A prominent black bookstore and publisher in Fort Greene will close next month, its owner says, because the Department of Education cancelled a lucrative deal to buy textbooks from it.
DARE Books has been catering to an African-American audience on Lafayette Avenue since 1987. But since 2004, the small retail shop and book publisher has stayed afloat thanks to more than $2.3 million in sales to the city school system.
“The book business is a very tough business. It’s partly because I’ve had additional income [from the city] that I’ve been able to stay open,” said owner Desmond Reid (the bookstore’s name, DARE, is short for Desmond A. Reid Enterprises).
“I have to shut down. This location is too expensive to maintain without that contract.”
Reid owns the high-valued building, which is across the street from the Brooklyn Academy of Music. He expects to sell the building by the late spring or early summer and relocate to Orlando.
The bulk of his sales have always been children’s books, such as “Black Mother Goose,” a collection of nursery tales, which he published.
“I’ve paved the way to get some of these multicultural books into the school system,” Reid told The Brooklyn Paper. “My main concentration was to get these books to children.”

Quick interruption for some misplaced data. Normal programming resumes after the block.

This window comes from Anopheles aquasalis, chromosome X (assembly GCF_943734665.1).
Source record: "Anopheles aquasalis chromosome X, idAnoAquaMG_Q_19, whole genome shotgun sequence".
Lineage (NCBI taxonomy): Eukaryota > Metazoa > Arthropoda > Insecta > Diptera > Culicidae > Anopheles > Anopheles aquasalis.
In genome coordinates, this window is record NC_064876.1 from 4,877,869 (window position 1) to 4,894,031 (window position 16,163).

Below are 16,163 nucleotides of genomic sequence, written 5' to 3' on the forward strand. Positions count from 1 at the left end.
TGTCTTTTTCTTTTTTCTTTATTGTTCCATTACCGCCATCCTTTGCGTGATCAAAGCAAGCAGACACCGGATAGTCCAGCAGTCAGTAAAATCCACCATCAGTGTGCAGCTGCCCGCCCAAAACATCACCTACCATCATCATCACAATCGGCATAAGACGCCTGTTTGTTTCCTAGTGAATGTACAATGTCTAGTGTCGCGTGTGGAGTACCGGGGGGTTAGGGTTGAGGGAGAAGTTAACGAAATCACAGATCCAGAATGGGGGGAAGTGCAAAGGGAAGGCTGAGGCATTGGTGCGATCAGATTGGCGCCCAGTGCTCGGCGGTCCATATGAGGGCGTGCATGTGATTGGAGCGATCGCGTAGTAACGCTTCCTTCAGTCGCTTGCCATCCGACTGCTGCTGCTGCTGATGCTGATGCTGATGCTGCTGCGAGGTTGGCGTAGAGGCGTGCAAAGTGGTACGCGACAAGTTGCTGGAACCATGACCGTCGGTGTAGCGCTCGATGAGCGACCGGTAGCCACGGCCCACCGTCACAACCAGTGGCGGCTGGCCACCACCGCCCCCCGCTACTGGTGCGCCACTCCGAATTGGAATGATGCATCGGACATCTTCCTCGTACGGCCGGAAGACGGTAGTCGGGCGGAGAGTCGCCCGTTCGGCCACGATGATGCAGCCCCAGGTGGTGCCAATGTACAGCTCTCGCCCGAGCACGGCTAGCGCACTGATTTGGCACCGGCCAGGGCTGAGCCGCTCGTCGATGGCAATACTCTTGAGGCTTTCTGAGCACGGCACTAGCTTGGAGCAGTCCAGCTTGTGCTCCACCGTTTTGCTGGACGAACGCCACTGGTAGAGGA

But in recent years, his bread and butter has come from providing more mainstream books to city schools, such as “Master of the Senate,” the Lyndon Johnson biography by Robert Caro, and “When Washington Crossed the Delaware,” by Lynne Cheney.
The Department of Education said it won’t place new orders with Reid because it consolidated its vendors to a smaller group of large book dealers.
“We have changed our purchasing practices to focus on large bulk purchase and we have seen a savings of more than 30 percent since we implemented the change,” said Marge Feinberg, a spokeswoman for the public school system.
But fans of DARE Books lament that the reported savings to taxpayers has actually inflicted collateral damage on the beloved, minority-run bookshop.
“Our museum often went there to get rare books that we couldn’t find elsewhere to sell in our own gift shop,” said Laurie Cumbo, director of the Museum of Contemporary African Diasporan Arts, which is on Hanson Place nearby.
“It’s another casualty of the domino effect of businesses of color closing down,” Cumbo said — a trend unleashed by gentrification that has swept through neighborhoods like Downtown Brooklyn and Fort Greene, which last year claimed 4W, a Fulton Street gallery.
“It’s representative the death of a dream when you see these businesses close,” Cumbo said.